What other success stories do you know about?
People of these communities have worked and prayed for nearly 20 years to find an organization or government to finance and construct a water system. Action for Development of Infrastructure in Middle Rural (ADIR), the project contractor, brought the idea to the attention of humanitarian missionaries of The Church of Jesus Christ of Latter-day Saints in early 2007. The project was approved by then Church President Gordon B. Hinckley later that year.
Before the project was completed, women shouldered the burden of carrying water to their homes. One villager said: “You realize that I am liberated from the servitude that I was tied to by water. I am finished going long distances of two kilometers. Truly this is blessing from on high for me and my whole family.”...
According to the World Health Organization, more than one billion people lack access to clean water. Those without clean water often suffer from water-borne diseases such as cholera, diarrhea and typhoid. The objective of the Church’s clean water initiative is to improve the health of communities by providing access to sustainable clean water sources. Depending on local needs and circumstances, these water sources include wells (or boreholes), water storage and delivery systems, and water purification systems. Since 2002, the Church has helped five million people in over 4,500 communities obtain access to clean water sources.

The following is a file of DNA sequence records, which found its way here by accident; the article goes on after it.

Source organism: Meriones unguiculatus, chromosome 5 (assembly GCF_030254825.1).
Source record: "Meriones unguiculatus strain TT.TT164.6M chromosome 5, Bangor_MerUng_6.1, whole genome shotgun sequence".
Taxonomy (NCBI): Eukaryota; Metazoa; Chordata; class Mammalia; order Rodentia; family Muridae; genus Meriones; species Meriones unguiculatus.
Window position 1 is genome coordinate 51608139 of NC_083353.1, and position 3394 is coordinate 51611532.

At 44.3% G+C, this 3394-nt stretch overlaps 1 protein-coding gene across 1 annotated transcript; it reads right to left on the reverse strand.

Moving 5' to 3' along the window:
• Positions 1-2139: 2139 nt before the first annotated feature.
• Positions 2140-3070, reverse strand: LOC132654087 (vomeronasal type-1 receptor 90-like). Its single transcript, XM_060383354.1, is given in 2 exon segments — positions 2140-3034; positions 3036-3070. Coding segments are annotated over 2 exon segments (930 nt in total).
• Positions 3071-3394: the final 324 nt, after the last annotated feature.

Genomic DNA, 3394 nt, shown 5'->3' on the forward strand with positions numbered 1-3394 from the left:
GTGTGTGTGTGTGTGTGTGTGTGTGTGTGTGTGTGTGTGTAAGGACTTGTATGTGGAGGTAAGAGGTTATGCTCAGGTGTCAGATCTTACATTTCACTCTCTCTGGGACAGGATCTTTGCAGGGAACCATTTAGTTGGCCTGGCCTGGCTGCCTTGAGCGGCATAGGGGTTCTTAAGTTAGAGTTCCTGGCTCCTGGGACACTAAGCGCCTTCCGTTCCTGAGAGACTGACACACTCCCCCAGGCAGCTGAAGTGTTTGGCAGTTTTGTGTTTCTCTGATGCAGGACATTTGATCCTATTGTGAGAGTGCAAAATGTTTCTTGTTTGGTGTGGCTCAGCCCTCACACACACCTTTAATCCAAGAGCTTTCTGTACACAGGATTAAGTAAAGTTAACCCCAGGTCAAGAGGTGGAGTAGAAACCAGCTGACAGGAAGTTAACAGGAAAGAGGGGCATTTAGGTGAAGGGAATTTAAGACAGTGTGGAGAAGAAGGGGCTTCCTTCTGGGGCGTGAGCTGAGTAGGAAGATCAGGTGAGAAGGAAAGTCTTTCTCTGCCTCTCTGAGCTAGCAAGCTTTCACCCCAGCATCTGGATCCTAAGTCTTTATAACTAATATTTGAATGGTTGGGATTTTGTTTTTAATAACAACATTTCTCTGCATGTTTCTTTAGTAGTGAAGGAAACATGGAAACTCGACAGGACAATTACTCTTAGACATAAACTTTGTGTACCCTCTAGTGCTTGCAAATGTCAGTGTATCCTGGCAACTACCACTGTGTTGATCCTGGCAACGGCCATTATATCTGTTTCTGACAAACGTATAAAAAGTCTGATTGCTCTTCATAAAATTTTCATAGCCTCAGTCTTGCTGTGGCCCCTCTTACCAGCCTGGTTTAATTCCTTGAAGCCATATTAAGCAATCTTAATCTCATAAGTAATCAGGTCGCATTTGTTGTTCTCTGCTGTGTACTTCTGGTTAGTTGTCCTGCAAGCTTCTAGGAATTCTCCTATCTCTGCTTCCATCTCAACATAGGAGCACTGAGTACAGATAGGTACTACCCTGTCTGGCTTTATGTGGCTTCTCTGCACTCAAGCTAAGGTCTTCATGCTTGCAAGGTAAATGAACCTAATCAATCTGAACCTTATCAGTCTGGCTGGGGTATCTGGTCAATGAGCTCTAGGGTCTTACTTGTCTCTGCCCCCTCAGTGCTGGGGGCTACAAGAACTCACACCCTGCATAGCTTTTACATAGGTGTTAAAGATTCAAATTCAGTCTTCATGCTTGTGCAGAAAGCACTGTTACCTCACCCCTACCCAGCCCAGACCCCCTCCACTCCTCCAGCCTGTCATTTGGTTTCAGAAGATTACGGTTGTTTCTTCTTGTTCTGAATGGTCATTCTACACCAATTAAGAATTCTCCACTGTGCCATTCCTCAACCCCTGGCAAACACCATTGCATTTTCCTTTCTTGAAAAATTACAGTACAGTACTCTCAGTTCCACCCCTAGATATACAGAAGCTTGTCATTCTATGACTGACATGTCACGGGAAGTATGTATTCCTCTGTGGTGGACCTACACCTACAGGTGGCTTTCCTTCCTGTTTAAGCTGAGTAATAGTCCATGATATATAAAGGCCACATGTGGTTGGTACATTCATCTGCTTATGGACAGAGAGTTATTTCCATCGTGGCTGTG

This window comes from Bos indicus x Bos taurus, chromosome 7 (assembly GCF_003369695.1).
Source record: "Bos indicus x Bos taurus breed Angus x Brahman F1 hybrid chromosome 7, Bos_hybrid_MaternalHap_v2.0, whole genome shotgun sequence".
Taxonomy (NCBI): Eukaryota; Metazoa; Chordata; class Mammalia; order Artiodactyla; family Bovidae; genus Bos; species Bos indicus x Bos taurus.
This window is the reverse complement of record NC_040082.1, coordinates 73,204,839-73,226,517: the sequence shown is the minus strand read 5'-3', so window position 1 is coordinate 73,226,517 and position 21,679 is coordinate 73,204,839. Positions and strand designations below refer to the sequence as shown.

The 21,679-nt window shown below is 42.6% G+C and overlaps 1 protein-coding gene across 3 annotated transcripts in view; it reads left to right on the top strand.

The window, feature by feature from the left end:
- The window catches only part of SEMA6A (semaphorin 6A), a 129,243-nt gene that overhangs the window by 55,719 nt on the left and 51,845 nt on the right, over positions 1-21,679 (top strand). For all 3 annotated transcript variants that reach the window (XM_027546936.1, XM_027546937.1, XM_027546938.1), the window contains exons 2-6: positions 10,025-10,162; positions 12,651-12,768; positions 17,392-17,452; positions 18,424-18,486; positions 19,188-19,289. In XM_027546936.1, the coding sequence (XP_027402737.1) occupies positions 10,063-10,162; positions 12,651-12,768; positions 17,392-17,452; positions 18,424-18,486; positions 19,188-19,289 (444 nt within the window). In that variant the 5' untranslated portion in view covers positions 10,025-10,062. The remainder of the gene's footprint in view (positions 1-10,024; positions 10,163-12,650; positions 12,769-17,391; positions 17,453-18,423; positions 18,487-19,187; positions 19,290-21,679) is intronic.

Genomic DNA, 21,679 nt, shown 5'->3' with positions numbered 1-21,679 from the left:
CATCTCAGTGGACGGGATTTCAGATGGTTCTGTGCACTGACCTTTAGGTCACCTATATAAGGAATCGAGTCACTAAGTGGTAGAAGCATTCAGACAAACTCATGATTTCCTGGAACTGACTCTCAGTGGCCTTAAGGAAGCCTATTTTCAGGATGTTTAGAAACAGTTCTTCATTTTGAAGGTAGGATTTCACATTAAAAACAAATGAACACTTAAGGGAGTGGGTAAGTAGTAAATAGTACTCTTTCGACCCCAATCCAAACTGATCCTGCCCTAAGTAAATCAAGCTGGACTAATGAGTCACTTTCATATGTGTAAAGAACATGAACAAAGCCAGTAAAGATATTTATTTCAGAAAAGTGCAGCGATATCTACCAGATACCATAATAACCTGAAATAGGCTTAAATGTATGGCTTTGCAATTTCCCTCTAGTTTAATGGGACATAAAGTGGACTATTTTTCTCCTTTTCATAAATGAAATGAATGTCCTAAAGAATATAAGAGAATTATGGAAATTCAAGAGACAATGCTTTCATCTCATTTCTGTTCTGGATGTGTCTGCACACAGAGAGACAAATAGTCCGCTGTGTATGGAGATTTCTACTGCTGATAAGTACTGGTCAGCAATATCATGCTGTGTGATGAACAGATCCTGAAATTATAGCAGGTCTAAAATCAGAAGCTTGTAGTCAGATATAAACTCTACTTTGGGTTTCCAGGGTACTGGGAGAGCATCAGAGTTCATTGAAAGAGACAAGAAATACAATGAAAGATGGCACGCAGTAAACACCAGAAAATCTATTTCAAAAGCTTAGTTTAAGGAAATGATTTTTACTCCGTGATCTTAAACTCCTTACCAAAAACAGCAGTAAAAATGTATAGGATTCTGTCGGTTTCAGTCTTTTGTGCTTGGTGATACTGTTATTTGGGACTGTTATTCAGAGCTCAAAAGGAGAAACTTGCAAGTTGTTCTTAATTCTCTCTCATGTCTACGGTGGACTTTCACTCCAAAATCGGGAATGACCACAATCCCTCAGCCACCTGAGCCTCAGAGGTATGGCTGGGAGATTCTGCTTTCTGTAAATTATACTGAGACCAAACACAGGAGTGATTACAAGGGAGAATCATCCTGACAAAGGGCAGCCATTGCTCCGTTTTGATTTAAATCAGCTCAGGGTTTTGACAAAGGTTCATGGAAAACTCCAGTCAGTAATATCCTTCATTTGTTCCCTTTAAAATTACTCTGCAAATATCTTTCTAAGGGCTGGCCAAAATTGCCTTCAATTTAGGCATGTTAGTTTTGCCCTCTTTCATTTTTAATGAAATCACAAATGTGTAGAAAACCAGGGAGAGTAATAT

Clean water projects have enjoyed long-term sustainability because communities are involved in the planning and implementation of each project and community representatives are trained on system maintenance prior to project completion.
Wednesday, November 25, 2009
Water in Africa part III
As I reposted the first two segments below, I realized that the "Mormon" newsroom had an update on their efforts to improve access to water in the Democratic Republic of the Congo (DRC). The project has finished in Tshiabobo, Mafumba, Kasha, and Ibola, bringing fresh water to those communities where they used to have to trek 5 hours to get water. The report is here. A few choice quotes: